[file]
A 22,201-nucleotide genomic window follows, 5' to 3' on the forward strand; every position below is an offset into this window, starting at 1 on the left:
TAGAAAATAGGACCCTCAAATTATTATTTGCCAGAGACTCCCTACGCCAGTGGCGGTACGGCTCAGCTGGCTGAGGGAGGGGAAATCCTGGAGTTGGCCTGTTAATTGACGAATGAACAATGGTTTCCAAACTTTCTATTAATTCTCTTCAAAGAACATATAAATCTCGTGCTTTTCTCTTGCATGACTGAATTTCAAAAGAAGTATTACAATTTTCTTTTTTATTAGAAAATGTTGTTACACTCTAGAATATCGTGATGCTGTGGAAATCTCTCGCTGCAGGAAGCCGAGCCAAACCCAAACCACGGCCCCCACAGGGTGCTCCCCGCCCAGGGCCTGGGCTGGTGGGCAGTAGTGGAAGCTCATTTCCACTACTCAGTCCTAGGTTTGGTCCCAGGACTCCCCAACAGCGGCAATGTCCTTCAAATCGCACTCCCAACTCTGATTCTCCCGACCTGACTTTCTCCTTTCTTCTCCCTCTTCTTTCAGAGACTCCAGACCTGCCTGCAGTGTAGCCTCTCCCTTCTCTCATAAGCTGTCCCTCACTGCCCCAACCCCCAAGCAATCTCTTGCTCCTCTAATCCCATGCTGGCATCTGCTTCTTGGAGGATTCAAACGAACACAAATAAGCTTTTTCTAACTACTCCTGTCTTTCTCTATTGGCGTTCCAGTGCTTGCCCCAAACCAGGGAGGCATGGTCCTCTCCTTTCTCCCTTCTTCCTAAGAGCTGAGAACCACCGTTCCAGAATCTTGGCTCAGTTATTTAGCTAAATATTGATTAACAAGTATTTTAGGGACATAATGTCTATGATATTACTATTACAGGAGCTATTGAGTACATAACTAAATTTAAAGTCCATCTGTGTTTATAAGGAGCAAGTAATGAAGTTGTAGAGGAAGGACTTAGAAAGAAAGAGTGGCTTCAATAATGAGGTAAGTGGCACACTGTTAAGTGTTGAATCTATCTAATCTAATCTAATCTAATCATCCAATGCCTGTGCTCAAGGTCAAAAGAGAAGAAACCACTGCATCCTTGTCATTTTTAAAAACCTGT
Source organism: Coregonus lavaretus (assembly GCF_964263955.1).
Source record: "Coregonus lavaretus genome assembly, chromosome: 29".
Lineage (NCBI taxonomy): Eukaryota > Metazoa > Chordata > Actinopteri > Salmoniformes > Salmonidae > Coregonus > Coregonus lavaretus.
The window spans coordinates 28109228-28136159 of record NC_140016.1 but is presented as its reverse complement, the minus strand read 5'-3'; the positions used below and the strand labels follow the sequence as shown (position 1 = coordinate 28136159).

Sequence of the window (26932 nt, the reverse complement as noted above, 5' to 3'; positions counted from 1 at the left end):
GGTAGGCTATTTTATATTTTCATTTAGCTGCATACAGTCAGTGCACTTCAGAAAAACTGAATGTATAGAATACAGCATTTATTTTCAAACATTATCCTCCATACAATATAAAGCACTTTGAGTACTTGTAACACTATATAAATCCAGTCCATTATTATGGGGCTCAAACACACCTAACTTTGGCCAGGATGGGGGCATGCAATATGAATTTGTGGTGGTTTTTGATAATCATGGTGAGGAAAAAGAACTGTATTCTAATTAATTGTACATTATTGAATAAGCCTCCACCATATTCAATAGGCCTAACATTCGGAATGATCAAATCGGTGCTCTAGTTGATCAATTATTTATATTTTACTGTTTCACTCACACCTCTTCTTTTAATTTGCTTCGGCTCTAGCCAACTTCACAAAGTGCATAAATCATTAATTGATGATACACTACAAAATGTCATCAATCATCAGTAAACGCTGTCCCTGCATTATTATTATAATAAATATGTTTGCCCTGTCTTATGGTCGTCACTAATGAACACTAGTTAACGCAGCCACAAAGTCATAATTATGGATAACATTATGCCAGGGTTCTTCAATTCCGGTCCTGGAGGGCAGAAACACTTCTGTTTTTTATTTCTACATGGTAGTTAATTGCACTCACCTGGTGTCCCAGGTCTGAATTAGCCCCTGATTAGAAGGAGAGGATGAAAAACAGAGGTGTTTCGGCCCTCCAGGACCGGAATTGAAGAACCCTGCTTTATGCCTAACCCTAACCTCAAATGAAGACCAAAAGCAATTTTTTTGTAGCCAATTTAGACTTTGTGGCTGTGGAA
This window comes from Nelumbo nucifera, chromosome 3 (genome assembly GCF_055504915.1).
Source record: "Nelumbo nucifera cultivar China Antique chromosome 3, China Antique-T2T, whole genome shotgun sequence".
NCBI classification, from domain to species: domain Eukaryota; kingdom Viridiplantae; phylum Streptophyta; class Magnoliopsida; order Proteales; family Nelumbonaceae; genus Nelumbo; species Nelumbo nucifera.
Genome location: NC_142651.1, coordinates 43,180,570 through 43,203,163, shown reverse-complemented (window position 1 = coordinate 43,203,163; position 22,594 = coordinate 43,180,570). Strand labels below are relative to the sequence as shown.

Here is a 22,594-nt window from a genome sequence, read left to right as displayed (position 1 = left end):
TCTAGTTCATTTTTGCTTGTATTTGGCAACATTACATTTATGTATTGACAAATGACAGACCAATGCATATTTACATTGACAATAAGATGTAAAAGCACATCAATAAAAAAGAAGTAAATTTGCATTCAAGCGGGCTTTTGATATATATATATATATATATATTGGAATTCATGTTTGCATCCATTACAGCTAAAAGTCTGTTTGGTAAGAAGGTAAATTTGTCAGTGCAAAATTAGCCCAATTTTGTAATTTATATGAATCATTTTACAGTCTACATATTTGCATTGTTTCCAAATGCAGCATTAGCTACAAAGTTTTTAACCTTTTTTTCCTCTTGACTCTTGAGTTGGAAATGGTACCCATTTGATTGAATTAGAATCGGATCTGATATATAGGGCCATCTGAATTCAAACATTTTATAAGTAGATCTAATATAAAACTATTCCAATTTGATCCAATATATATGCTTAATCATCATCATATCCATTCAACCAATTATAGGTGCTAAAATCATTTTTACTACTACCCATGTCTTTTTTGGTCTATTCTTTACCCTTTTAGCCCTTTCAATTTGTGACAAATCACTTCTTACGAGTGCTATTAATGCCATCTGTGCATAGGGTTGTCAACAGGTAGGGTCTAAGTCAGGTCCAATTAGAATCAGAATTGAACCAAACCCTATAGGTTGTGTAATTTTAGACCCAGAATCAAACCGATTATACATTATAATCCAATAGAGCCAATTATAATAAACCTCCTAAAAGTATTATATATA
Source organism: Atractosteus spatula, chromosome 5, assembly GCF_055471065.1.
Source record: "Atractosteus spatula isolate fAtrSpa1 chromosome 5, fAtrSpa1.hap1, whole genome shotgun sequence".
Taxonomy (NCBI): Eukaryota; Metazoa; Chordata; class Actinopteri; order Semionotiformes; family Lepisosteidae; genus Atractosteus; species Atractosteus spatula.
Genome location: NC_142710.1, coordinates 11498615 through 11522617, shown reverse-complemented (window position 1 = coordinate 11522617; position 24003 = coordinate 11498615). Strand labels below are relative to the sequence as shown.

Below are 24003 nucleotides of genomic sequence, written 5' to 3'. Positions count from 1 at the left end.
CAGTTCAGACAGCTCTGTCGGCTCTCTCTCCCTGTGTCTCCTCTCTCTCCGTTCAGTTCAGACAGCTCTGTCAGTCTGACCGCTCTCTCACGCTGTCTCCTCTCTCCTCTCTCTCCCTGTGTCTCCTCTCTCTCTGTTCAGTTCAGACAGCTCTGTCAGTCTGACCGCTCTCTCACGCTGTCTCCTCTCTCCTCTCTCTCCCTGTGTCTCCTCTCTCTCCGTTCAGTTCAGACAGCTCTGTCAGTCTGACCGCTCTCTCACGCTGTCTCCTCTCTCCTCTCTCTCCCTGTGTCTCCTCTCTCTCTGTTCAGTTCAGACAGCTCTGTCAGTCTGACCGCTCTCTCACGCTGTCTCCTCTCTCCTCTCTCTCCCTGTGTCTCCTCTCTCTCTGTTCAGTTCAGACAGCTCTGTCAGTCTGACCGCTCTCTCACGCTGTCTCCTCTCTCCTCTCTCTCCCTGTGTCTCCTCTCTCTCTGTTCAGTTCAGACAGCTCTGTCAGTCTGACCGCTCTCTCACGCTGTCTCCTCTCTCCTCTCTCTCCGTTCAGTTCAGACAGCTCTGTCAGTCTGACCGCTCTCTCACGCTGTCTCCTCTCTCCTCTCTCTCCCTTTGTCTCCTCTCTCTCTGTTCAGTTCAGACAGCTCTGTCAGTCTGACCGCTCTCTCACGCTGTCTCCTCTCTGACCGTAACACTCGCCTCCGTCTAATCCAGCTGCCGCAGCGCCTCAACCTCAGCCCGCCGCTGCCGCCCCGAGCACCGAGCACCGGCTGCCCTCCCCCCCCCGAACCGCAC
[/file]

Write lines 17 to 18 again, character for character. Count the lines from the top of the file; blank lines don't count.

Taxonomy (NCBI): Eukaryota; Metazoa; Chordata; class Actinopteri; order Semionotiformes; family Lepisosteidae; genus Atractosteus; species Atractosteus spatula.
Genome location: NC_142710.1, coordinates 11498615 through 11522617, shown reverse-complemented (window position 1 = coordinate 11522617; position 24003 = coordinate 11498615). Strand labels below are relative to the sequence as shown.